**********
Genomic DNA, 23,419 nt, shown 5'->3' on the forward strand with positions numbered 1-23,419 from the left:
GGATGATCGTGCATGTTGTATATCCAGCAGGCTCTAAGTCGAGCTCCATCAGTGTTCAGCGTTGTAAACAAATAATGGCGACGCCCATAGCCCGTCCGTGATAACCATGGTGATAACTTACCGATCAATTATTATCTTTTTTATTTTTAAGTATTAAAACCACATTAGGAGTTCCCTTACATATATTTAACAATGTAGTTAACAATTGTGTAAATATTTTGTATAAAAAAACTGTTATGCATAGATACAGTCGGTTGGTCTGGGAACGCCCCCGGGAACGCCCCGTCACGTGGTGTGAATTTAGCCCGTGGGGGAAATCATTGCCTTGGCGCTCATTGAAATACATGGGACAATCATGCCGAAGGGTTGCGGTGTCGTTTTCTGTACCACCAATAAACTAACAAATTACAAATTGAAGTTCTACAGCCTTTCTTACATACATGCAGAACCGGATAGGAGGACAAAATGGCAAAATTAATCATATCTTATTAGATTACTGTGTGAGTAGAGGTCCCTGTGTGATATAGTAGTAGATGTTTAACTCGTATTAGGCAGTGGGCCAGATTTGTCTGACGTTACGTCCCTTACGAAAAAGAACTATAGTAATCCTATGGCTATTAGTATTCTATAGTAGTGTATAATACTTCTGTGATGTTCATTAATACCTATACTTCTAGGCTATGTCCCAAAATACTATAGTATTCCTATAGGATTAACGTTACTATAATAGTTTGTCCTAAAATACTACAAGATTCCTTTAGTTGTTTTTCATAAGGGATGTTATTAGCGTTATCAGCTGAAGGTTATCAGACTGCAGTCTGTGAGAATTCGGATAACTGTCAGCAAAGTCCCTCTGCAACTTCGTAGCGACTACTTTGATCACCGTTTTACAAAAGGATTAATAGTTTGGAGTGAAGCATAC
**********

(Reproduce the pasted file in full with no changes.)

Genomic DNA, 23,419 nt, shown 5'->3' on the forward strand with positions numbered 1-23,419 from the left:
GGATGATCGTGCATGTTGTATATCCAGCAGGCTCTAAGTCGAGCTCCATCAGTGTTCAGCGTTGTAAACAAATAATGGCGACGCCCATAGCCCGTCCGTGATAACCATGGTGATAACTTACCGATCAATTATTATCTTTTTTATTTTTAAGTATTAAAACCACATTAGGAGTTCCCTTACATATATTTAACAATGTAGTTAACAATTGTGTAAATATTTTGTATAAAAAAACTGTTATGCATAGATACAGTCGGTTGGTCTGGGAACGCCCCCGGGAACGCCCCGTCACGTGGTGTGAATTTAGCCCGTGGGGGAAATCATTGCCTTGGCGCTCATTGAAATACATGGGACAATCATGCCGAAGGGTTGCGGTGTCGTTTTCTGTACCACCAATAAACTAACAAATTACAAATTGAAGTTCTACAGCCTTTCTTACATACATGCAGAACCGGATAGGAGGACAAAATGGCAAAATTAATCATATCTTATTAGATTACTGTGTGAGTAGAGGTCCCTGTGTGATATAGTAGTAGATGTTTAACTCGTATTAGGCAGTGGGCCAGATTTGTCTGACGTTACGTCCCTTACGAAAAAGAACTATAGTAATCCTATGGCTATTAGTATTCTATAGTAGTGTATAATACTTCTGTGATGTTCATTAATACCTATACTTCTAGGCTATGTCCCAAAATACTATAGTATTCCTATAGGATTAACGTTACTATAATAGTTTGTCCTAAAATACTACAAGATTCCTTTAGTTGTTTTTCATAAGGGATGTTATTAGCGTTATCAGCTGAAGGTTATCAGACTGCAGTCTGTGAGAATTCGGATAACTGTCAGCAAAGTCCCTCTGCAACTTCGTAGCGACTACTTTGATCACCGTTTTACAAAAGGATTAATAGTTTGGAGTGAAGCATAC